Building for the future: Army unveils $185.9 billion budget proposal

Christopher Hurd, Army News Service

WASHINGTON — The Army released its fiscal year 2025 presidential budget request of $185.9 billion on Monday, detailing how the service intends to man, train and equip the force into the future.

The request includes approximately $3.9 billion for military construction supporting a total of 45 projects across the total Army. That includes $2.4 billion for barracks restoration, construction and sustainment, a 325% increase for barracks construction over last year’s request and the first time in recent history the Army has funded 100% of the sustainment requirement.

“People are obviously our top priority,” said Army Under Secretary Gabe Camarillo. “[Secretary of the Army Christine Wormuth] and Army leaders have, for the last two years, really emphasized the need to have sustained investment in quality housing for our Soldiers, both for families and individual Soldiers in barracks.”

There are nine barracks construction projects outlined in the budget: Fort Johnson, Louisiana; Fort Leonard Wood, Missouri; Joint Base Lewis-McChord, Washington; Joint Base Myer-Henderson Hall, Virginia; Smith Barracks and two at Barton Barracks, Germany; Fort Buchanan, Puerto Rico; and Parks Reserve Forces Training Area, California.

There is also money for barracks managers to ensure timely and proper maintenance.

Here are a few other budgetary highlights:

Quality of Life
  • The report outlines a 4.5% increase in basic pay for Soldiers, a 3.9% increase in basic allowance for housing and a 3.4% increase in basic allowance for subsistence, which offsets the cost of a service member’s food.
  • The military construction budget includes funds for three child development centers (Fort George G. Meade, Army Garrison Wiesbaden, Fort Liberty) and one youth center located at the Supreme Headquarters Allied Powers Europe in Belgium.
  • The Army wants to expand its Holistic Health and Fitness program by adding 15 brigades, bringing the total across the force to 71. The Army is also increasing its investments in behavioral health and financial resources for Soldiers.

“Building positive command climates at scale is absolutely critical to us,” Camarillo said. “I would say it is one of our top priorities.”

Recruiting Transformation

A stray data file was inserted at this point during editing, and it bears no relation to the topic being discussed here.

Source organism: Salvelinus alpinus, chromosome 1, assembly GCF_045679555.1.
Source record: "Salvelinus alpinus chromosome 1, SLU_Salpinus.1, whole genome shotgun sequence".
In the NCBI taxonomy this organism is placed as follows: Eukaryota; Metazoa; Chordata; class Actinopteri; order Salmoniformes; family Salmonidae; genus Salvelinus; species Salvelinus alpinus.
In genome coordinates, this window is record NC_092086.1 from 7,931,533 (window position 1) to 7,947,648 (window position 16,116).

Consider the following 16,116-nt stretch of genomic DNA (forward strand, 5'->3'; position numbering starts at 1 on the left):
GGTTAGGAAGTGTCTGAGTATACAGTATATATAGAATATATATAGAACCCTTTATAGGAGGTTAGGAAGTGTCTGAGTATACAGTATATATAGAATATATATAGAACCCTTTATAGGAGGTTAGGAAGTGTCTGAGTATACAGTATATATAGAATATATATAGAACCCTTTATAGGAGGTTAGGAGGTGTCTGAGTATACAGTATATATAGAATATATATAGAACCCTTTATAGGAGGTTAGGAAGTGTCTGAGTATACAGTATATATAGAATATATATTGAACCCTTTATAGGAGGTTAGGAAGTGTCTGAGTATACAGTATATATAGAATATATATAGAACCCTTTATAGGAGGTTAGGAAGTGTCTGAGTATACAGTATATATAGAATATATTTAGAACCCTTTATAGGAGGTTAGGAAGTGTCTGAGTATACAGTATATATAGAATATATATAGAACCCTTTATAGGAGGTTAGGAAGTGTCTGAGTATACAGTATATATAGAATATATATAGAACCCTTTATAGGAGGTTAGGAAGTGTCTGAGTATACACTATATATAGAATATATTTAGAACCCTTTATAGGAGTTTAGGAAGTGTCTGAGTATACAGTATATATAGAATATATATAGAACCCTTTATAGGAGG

• The Army is increasing the marketing and advertising budget by 10%, up to $1.1 billion.
  • The proposed budget has $675 million for recruiting incentives including enlistment bonuses for critical skills and quick ship contracts where recruits report to basic training within 30 days of enlistment.
  • There is also $7.3 million in the budget for recruiter selection and training improvements as the service builds out its dedicated recruiting workforce.

"We continue to work our way through the challenges with recruiting,” Camarillo said. “This budget submission will aid us significantly in our ongoing efforts to transform our recruiting enterprise from one that was set in the 20th century to one that will help us to recruit, identify and attract the workforce that we're going to need well into the future."

Integrated Deterrence

Addressing aggression in the Pacific Ocean and across Europe is a point of emphasis.

  • The report marks $1.5 billion toward the Pacific Deterrence Initiative with $461.4 million going to Operation Pathways, the operational approach to campaigning across the region. This includes a 200% increase in funds for exercises like Pacific Sentry, Talisman Saber and Garuda Shield.
  • The budget request also includes $2.1 billion for the European Deterrence Initiative, and $625 million for North Atlantic Treaty Organization support and $395 million for the Patriot Advanced Capability Missile Segment Enhancement. The funds contribute to multilateral exercises with allied partners.

“[The budget request] reflects our steady commitment to building relationships with partners and allies in the region,” Camarillo explained.

  • The budget request details funding for more than 30 new or upgraded capabilities across six modernization portfolios.
  • There is $1.2 billion for the Guided Multiple Launch Rocket System, $1.3 billion for continued investment in the Long-Range Hypersonic Weapon system, and $1.7 billion for M1 Abrams, XM30 and M10 Booker ground vehicles.

The FY 2025 budget request also details the Army’s rebalancing of its aviation investments, how the service will accelerate innovation adoption, and more.

“This [budget] request meets the Army's commitments under the National Defense Strategy and the secretary of defense's priorities to defend the nation, take care of our people, and succeed through teamwork,” Camarillo said.

To find out all the budget details, visit Assistant Secretary of the Army for Financial Management and Comptroller website.

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